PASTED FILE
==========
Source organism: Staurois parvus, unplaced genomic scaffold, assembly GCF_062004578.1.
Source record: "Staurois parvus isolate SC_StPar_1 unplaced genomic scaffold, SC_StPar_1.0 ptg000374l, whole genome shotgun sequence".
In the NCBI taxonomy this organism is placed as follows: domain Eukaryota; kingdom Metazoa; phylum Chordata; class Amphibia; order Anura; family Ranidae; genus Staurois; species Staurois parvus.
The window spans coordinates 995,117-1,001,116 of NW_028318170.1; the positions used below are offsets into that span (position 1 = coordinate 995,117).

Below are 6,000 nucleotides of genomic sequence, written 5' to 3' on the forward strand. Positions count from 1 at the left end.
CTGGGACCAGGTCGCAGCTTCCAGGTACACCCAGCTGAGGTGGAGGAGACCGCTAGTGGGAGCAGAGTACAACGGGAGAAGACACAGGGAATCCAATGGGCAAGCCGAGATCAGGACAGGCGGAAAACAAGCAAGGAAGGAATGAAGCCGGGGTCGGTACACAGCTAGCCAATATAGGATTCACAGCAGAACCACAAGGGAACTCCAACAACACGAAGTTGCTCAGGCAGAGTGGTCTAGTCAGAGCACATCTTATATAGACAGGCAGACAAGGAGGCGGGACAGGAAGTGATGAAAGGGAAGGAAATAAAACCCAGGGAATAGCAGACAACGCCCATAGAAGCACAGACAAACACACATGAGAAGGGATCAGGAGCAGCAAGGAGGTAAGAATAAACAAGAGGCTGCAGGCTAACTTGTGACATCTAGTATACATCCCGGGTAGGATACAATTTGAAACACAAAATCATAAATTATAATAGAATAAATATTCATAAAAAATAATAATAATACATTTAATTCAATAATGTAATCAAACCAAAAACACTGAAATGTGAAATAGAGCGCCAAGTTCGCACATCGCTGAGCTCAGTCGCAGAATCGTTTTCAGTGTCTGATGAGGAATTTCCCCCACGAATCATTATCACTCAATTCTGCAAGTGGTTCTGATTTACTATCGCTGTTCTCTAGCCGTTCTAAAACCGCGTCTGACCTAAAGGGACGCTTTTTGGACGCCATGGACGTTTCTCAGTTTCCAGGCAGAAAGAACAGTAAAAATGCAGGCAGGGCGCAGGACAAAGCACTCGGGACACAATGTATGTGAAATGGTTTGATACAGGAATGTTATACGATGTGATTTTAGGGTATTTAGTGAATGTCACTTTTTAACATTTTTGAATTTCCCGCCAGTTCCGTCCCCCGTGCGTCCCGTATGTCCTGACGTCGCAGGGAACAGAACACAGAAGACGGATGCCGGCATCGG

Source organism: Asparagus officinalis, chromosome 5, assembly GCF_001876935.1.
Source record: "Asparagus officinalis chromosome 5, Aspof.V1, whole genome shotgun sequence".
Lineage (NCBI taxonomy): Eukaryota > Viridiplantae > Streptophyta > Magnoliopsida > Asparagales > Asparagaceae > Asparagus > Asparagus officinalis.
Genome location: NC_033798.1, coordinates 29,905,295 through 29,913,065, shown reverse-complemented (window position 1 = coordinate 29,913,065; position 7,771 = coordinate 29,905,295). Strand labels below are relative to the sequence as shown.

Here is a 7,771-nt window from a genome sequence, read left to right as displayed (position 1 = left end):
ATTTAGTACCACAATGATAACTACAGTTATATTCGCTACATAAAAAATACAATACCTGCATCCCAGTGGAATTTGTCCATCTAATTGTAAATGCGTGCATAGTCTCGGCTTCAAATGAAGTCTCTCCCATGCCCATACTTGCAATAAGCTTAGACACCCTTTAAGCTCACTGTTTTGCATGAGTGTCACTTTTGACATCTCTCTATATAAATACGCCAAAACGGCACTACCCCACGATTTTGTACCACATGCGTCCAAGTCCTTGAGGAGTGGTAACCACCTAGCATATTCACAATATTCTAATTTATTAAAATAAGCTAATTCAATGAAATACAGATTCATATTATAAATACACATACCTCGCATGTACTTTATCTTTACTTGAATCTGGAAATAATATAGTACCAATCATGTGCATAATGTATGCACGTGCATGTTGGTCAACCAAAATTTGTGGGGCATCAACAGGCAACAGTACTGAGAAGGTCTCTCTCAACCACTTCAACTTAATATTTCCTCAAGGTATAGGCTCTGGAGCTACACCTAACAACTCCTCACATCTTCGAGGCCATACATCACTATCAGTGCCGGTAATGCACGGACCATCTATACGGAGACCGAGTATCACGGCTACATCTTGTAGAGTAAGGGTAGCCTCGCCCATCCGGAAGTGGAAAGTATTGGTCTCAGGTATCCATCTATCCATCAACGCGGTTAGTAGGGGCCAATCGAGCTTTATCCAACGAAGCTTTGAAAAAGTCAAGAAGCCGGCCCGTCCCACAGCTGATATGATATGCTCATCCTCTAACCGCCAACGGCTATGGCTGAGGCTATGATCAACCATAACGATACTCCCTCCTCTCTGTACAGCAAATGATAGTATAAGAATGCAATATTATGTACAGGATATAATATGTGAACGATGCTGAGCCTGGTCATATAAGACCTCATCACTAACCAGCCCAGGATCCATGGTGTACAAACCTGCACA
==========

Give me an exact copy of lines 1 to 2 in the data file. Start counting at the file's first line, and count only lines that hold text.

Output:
Source organism: Staurois parvus, unplaced genomic scaffold, assembly GCF_062004578.1.
Source record: "Staurois parvus isolate SC_StPar_1 unplaced genomic scaffold, SC_StPar_1.0 ptg000374l, whole genome shotgun sequence".